Small Home Garden Drip Watering Questions

I have been thinking about running a standard garden hose around the perimeter of a 12' x 30' vegetable garden, inserting tees at several places along the way so as to reach the 4' x 4' raised beds in the interior, and placing a short loop of home-center recycled tire soaker hose in each raised bed. Assuming that I had a timer and pressure regulator at the water source, do you think this would evenly water the whole area? Or would a smaller diameter soaker hose be preferable? Is there some practical limit to the number of tees I should place along the main line?
I got the idea from seeing the drip irrigation kits on the Internet, but as I already have the hoses I thought maybe these would work well enough. Have any of you done something like this?
TIA,
J.
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On Sat, 26 Feb 2005 12:10:01 -0500, John wrote:

Good day John. I have installed a very large drip system on a client's property that is controlled via a timer. The main line of the system is 3/4 inch water line with the drip lines plugged straight into the main.
After reading your post, the first issue I see is the garden hose. Connecting the drip lines to a garden hose may not be possible. The end connectors for the drip lines push through the main line and they have a barb on the end to hold them in place. I'm unsure if they would seal and not leak. The second issue I see is that garden hose is only 5/8 inch. A small main line will dictate how many dripers you can have.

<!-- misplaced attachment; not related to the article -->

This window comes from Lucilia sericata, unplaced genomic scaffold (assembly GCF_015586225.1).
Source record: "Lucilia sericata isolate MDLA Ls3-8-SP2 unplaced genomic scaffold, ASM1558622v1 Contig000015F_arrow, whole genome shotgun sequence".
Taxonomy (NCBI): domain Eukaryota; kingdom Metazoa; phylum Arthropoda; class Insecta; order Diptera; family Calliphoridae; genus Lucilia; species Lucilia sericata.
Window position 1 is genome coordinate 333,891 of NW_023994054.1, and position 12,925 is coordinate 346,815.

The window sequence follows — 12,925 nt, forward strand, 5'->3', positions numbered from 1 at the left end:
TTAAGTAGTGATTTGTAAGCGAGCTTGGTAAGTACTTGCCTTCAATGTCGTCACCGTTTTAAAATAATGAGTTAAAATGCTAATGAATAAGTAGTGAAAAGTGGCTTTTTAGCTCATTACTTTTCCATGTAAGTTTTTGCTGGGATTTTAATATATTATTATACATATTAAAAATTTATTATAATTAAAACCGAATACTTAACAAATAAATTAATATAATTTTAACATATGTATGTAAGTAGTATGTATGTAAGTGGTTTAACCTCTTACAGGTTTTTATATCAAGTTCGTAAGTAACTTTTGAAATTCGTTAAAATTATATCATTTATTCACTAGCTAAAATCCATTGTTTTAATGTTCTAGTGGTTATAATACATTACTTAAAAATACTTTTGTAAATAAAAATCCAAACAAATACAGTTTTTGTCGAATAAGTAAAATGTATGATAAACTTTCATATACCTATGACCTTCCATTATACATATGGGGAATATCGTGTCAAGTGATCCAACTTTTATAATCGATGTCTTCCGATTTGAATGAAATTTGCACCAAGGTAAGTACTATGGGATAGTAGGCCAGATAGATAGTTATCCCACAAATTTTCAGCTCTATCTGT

A problem with drip systems that have long main lines is that the drippers in the start of the line will tend to water more than the drippers at the end of the line. This is a fixable problem. You can install lower volume drippers in the begining of the system and higher volume drippers in the end of the system. Another issue that drip systems have is plugged lines. These little lines tend to plug up rather quickly if you don't drain and put the system away every season. Everything from dirt, calcium and small bugs seem to get in to the drippers and lines. And lastly, these lines do break down in time. They can get brittle and crack depending on what they are made of.
With out seeing your garden area, it might work out better not to use drippers at all, but something line a shrubbery spray head. http://www.rainbird.com/diy/products/sprays/a17series.htm You could run a 3/4 inch main line into the garden and tee off of that. A couple of elbows here and there, a few threaded female fittings that accept 1/2 threaded pipe with a spray head atop it. You could lay out the main line and side lines on the top of the ground so the system can be moved or put away. I've built a few of these and they work very well. The dripper systems can consume quite a bit of time to set up and maintain and they can cost quite a lot.
Good luck and happy watering.
--
Yard Works Gardening Co.
http://www.ywgc.com
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